I share it in support of adoption. God’s heart is for the orphan, and we, as a body, must do a far better job caring for them in the future than we have done in the past. Sharing only the easy, beautiful adoption stories does everyone a disservice. It does not help the orphan, and it doesn’t help the families who are choosing to love these children. Secrecy helps no one. It is the truth that will set us free, and perhaps the truth will set the children free too. God will call workers to care for His children, and better prepared parents can only bless the fatherless. So then, perhaps I share it, too, for those who will choose to adopt, for those who will be traveling soon, and who may find that things are not as they expected or had hoped and find themselves in a place that feels so lonely. I share this to support those who will struggle. I share it to say they are not alone, because, in a way, I think that was the hardest part.


We felt so alone in our pain. The shame and guilt that consumed us was far too heavy a load to carry. No one should ever have to feel shame because they have stepped out in faith to meet the needs of the broken, abandoned and abused children of society, and found it to be beyond their ability alone to meet all the needs, or to produce the warm fuzzy feelings of motherly and fatherly love. Loving these children is not about the feelings. It’s about the work of it. It is about God calling people to care for His damaged children. It’s about choosing to be faithful to love when the feelings don’t come.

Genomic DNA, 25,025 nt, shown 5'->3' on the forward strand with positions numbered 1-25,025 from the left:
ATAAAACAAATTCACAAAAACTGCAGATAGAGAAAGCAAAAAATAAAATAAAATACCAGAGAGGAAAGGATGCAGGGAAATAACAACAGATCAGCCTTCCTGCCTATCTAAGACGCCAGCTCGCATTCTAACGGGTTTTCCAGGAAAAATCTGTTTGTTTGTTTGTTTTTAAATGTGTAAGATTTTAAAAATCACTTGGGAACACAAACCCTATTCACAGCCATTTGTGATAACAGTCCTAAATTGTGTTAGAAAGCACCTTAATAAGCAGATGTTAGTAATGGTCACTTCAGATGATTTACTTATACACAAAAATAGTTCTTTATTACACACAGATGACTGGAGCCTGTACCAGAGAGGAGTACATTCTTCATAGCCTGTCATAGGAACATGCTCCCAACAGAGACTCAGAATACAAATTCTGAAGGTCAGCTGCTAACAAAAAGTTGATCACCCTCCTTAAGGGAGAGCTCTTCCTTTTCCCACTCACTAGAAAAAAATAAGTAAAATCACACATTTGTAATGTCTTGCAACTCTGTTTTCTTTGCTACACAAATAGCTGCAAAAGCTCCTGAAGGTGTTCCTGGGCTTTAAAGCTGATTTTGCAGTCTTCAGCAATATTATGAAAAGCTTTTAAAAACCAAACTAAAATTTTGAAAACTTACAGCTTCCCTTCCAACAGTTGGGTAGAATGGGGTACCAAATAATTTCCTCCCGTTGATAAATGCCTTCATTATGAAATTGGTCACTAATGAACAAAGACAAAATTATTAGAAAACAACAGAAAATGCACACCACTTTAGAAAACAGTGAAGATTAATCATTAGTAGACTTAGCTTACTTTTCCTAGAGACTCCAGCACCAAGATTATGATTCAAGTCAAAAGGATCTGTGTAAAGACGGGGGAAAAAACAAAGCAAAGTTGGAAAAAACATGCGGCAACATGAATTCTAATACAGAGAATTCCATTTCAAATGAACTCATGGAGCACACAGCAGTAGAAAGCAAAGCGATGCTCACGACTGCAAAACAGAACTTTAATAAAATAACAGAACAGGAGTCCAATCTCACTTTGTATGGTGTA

So come along with me on a journey of love and loss, of pain and redemption, of sacrifice and blessing, and may you find a fellow sojourner for your pilgrimage in my willingness to be vulnerable to you. And, last but not least, may God use His story written upon our lives for His glory.

…37Then He said to His disciples, “The harvest is plentiful, but the workers are few. 38″Therefore beseech the Lord of the harvest to send out workers into His harvest field.” ~ Matt 9:38


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  1. Amy says:

    Although I’m hoping for more of my own someday, I have felt The Lord put adoption on my heart. I’m so glad you are sharing!!! Thank you.

  2. Holly says:

    Thank you sweet Mama for your willingness to share in your pain and in your victories. You are so not alone. There are more than you might even imagine who are carrying shame and guilt and wondering if they misunderstood God’s call because nobody else seems to be having these struggles. Jesus please protect Diane and her family as she shares her hear for Your glory. Have Your way Lord. You ARE the light in the darkness, the lifter of our heads and the redeemer of the lost and broken. We are desperate for YOU. Be glorified and help us to remember to extend grace to one another as You have extended to is time and time again. We are all part of ONE BODY.

  3. Claudia Huisman says:

    Beautiful and vulnerable, Diane! You are not alone indeed 😉 Remember love is a verb. It has to grow and be worked on constantly. It should be unconditional. And then it is very rewarding, as you have noticed with Eliza and Evangeline, and with the rest of your family.
    Much love from me, Claudia x

  4. Penny says:

    Diane, you are an amazing woman. I’m sure you will deny that hotly 🙂 but it’s true. Not only do you have a huge heart and a willingness to be vulnerable and extraordinarily honest, but you write beautifully too, with a feeling for words and a sense of rhythm and pacing that is definitely appreciated by this musician. My prayer is that you and your sweet family will be as blessed by sharing this story as you are undoubtedly blessing others by sharing it.

  5. Baby Girl Stephens says:

    “Sharing only the easy, beautiful adoption stories does everyone a disservice.”

    Perhaps a few guest posts from adult adoptees might be in order if you’re truly committed to giving voice to the difficult and painful parts of adoption.